• Coordination
  • Severe headache with no known cause
  • Fainting or unconsciousness


Differential Diagnosis


The heart transmits electrical impulses and electrodes on the skin can capture these recorded impulses generated as the electricity travels throught the heart muscle. The heart which has  decreased blood supply has lower energy and conducts the electricity in a different way.

Stress tests:

During exercise the heart needs more amount of energy and it should work harder and if the heart could be monitored and evaluated during the execise a test might uncover abnormalities in heart function. The patient is asked to walk on a treadmill, to ride a bicycle while simultaneously electrocardiogram is performed. Medications such as persantine, dobutamine and adenosine can be used to stimulate the heart if the heart cannot carry out such difficult tasks.


Ultrasound examination of the heart to evaluate the anatomy of the heart valves, muscles and its function are observed. This test might carried solely or it might be combined with other test such as the stress test.

Nuclear Imaging:

A radioactive tracer is injected into the vein and that can be used to indirectly assess blood flow to the heart. Technetium or thallium can be injected while a radioactive counter is used to map out how heart muscle cells absorbs the radioactive chemical and how it is distributed in heart muscle cells may help to determine indirectly whether the blockage exists or not. An area with no uptake of radioactive element suggest that the area is not getting the proper blood supply.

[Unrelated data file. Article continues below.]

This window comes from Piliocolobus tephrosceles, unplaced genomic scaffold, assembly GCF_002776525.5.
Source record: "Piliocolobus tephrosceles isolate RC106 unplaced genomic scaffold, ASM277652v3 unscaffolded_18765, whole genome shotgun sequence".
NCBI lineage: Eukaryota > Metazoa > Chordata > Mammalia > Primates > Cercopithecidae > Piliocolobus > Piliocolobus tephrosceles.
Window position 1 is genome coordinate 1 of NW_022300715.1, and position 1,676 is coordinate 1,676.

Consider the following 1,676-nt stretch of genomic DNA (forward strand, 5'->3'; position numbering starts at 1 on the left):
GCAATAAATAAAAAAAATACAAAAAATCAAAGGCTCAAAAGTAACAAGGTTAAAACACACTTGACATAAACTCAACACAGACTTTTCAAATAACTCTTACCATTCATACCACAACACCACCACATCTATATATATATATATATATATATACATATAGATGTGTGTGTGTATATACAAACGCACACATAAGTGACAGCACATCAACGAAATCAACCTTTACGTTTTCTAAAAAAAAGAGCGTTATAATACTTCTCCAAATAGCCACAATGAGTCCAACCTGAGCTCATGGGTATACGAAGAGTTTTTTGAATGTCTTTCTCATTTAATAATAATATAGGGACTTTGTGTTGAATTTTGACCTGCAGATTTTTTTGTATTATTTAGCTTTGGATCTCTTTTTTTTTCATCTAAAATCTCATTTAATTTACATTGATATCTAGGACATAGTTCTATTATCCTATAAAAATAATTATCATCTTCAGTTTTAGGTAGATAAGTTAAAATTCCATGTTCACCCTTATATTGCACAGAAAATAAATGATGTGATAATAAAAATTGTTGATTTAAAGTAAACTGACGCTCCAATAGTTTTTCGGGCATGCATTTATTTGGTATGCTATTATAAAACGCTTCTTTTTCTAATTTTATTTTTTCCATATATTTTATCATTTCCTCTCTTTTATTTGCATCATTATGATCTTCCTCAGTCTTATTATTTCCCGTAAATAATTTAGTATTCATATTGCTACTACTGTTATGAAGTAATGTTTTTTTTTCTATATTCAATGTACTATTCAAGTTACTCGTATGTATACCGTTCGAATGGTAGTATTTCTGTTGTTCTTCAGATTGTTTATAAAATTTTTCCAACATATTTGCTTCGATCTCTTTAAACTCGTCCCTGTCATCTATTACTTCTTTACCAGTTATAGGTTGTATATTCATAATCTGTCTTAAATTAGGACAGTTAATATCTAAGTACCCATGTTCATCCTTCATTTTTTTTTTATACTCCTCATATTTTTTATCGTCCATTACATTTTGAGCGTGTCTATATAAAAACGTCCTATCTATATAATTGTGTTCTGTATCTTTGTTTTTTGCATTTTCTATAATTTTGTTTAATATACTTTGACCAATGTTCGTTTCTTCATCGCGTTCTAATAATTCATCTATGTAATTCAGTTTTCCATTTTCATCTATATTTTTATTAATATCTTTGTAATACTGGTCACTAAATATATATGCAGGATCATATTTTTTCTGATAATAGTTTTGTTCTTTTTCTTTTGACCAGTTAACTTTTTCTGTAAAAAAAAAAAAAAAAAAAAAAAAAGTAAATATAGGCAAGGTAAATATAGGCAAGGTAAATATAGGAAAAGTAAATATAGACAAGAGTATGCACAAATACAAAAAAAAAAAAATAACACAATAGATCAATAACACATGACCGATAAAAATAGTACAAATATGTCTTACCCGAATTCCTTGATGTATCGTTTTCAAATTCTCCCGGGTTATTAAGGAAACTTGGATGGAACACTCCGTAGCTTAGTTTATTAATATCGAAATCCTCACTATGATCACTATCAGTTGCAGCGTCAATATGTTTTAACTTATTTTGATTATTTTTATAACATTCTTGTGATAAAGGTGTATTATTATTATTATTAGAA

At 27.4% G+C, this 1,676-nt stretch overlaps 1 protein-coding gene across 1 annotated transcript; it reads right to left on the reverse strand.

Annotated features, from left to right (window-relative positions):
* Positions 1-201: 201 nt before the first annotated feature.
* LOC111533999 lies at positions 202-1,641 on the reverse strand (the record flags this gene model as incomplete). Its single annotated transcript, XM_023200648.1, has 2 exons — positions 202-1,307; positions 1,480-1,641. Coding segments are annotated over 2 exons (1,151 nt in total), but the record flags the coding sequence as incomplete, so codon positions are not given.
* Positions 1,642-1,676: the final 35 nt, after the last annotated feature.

Cardiac Computerized Tomography and Magnetic Resonance Imaging:

Using these test the coronary arteries can be evaluated including hoe much calcium is present in the artery walls and whether blockage or narrowing of artery are present.

Cardiac Catheterization:

A thin tube is inserted through an artery in the groin, elbow, wrist into the coronary arteries. Dye is injected to assess the anatomy and whether blockages are present. This is called as Coronary Angiogram.

If the blockage exist it is called as angioplasty and the treatment to dilate the constricted vessel is known as Angiogram, a balloon is positioned at the site of obstructing the plaque.

A stent can be place din the blood vessels to dilate the narrowed blood vessels.

Holter and Event monitors:

These are portabale monitors and records the electrical activity during normal daily activity. A Holter monitor records the heart’s electrical activity for 24 -48 hours. An event monitor record the electrical activity of the heart only at certain times.

Myocardial Biopsy:

During this procedure your doctor might place a piece of heart in the microscope and he might look for the oppurtunities.

Genetic testing:

The genetic testing might reveals that the cardiomyopathy runs in the family or not.

The heart is made up of 4 chambers it includes two upper chambers which is called atrium and two lower chambers which is called as ventricles. The heart rhythm is normally controlled by a natural pacemaker is called as Sinus node located in the right atrium. The sinus node produces electrical impulses that is the starting each the heartbeat. These impulses cause the atria muscles to contract and pump blood into the ventricles.

The electrical impulses then arrive at a cluster of cells called the atrioventricular node(AV). The AV node slows down the electrical signal before sending it to the ventricles. this slight delay allows the ventricles to fill the blood. When electrical impulses reach the muscles of the ventricles , they contract, causing them to pump blood either to the lungs or to the rest of the body.


When followed with regular checkup and medications, lifestyle are maintained properly it might give good prognosis. The 15 year survival rate who is diagnosed with heart attack is 45%.



Avoid alcohol consumption

Avoid smoking

Reduce the fat foods

Be physically active

Reduces the stress

Reduce the intake of salt

Maintain good sleep